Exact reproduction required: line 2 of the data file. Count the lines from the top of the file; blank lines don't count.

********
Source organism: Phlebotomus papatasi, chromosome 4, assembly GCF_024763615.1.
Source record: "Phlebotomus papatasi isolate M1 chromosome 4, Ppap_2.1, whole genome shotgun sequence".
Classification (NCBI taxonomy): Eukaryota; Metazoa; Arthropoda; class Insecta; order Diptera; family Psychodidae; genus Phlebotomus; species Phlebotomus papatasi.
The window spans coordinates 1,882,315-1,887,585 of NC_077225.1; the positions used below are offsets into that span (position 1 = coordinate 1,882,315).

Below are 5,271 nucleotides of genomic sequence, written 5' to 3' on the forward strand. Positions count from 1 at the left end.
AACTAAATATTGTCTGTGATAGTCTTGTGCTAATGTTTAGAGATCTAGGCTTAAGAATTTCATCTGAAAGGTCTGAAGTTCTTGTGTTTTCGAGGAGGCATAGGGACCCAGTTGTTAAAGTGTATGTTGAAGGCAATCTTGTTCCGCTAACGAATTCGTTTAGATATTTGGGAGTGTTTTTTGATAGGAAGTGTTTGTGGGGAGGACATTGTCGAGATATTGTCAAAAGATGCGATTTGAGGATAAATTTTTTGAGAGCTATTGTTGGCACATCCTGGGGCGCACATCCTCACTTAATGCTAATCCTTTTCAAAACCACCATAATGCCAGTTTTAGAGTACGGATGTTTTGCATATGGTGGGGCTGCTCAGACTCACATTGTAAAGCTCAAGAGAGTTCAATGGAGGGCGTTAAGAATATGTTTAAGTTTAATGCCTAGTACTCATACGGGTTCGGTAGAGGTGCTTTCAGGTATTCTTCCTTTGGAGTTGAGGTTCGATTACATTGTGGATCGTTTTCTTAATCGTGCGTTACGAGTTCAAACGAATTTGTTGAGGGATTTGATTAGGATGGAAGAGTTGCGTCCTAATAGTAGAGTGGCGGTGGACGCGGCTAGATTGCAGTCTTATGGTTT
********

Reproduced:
Source record: "Phlebotomus papatasi isolate M1 chromosome 4, Ppap_2.1, whole genome shotgun sequence".